Before joining the horse patrol team he says, “I never knew about wildlife and had never seen eland, buffalo and hyena which he now sees regularly”. Despite being born and raised on Marania farm near the HPT base, he had never seen an elephant and now realizes that elephants don’t want to interact with people but are forced to and mean no harm. Fond of Addis Ababa, Samuel is only too eager to see the number of horses and men increased in order to improve the conservation activity on Mount Kenya. Samuel is the resident caregiver for the horses, providing preventative and basic care as well as the initial care whenever the horses are sick while they wait for the veterinarian to arrive. He is passing on his skills such as regular hoof trimming and inoculations to the younger members of the team.
Patrolman Martin, 36 years of age
Martin has been involved with the Mount Kenya Trust Mounted Horse Patrol Team (MHPT) since its inception in 2011. Recruited from the surrounding community, Martin was the first man to be trained for the team and the first to meet all the horses on their arrival from Ethiopia. Martin says becoming an HPT member was life changing and motivates him to keep working and improving the team.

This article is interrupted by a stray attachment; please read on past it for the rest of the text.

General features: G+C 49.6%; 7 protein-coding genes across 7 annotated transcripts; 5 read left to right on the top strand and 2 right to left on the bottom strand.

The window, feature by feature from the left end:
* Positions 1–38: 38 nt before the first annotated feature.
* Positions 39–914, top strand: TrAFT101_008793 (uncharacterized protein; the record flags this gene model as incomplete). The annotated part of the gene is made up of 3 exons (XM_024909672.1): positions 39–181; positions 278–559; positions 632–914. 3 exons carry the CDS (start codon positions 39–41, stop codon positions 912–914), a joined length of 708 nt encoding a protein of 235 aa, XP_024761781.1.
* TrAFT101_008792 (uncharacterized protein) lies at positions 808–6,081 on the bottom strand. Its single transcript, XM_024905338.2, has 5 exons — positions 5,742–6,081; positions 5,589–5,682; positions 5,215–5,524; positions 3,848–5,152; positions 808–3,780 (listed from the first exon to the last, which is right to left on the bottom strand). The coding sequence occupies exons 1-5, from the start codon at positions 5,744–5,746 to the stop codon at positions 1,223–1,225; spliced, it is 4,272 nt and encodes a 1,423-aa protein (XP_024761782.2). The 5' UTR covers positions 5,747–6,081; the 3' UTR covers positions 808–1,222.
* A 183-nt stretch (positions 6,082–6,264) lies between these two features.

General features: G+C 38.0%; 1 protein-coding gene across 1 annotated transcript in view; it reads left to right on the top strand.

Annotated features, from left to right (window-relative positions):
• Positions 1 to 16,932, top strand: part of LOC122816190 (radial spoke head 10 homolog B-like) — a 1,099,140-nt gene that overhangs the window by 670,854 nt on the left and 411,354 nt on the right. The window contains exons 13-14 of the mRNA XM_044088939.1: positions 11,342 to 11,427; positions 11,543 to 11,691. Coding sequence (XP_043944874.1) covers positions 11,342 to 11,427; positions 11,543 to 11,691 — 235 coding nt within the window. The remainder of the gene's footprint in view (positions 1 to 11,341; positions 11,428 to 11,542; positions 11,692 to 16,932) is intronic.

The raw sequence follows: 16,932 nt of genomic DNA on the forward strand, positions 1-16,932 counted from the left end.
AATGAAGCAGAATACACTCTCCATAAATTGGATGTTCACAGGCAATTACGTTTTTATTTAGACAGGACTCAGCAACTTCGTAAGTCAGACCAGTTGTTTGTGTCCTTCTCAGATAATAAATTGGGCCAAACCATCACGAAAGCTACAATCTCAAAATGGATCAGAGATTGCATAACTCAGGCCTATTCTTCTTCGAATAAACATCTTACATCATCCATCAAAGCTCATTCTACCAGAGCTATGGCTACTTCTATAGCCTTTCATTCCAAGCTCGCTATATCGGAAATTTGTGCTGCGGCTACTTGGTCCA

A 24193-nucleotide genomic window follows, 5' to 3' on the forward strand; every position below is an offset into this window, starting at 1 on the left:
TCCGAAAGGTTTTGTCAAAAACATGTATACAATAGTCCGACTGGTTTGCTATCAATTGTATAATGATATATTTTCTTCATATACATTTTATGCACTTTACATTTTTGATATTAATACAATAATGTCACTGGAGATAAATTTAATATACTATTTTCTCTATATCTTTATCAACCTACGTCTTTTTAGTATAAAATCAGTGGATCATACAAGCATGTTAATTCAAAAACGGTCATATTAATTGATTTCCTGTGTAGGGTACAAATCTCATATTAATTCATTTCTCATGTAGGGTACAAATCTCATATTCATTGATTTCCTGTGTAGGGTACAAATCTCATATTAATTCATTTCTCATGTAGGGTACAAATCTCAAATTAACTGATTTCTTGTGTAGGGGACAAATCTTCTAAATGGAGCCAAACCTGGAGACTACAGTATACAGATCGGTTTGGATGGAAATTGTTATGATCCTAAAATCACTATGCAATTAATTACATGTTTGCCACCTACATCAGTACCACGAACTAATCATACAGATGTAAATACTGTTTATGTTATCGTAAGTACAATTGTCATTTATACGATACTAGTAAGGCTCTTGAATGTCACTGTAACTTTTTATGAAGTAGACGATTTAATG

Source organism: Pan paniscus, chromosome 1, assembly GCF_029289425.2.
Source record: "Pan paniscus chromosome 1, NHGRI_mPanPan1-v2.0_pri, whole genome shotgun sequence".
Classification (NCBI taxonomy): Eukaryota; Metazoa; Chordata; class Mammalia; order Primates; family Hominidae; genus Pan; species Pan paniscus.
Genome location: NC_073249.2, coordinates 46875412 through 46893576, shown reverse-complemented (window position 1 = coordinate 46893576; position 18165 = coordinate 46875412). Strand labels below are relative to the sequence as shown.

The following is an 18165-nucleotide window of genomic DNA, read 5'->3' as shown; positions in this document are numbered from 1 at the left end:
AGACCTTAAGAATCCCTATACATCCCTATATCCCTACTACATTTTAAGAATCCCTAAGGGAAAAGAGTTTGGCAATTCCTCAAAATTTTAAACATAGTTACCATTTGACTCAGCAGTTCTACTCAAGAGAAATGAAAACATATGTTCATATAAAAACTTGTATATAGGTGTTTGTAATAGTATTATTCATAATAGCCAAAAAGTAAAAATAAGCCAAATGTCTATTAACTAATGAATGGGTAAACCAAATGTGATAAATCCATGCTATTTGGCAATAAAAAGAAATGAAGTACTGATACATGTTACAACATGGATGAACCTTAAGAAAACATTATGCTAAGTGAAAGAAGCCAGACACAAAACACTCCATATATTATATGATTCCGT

A father of three (two boys and a girl), Martin attributes the change in his own life to the interaction he has with horses. He says horses have given him a deeper understanding of all animals, and have exposed him to the beauty of the protected areas of Mount Kenya which were previously unknown to him. The training was tough because none of the horses had ever been ridden and the men were all inexperienced. His favorite horse, Rafiki, has thrown him off and he was nearly trampled by a lone elephant when a waterbuck bolted from a thicket and startled the horse. Martin says the horses generate curiosity when the team is on patrol and has earned them welcome and respect from community members and the general public.
Patrolman Joseph, 30 years of age
Joseph was first recruited as a stable attendant in 2012 and soon showed a keen interest in riding. Joseph had never interacted with horses before his employment with the HPT and he has come to love and care for them greatly. A natural rider, Joseph enjoys training and loves his work passionately. “Training was difficult initially, but with the support of my team mates, I am now much more confident” says Joseph.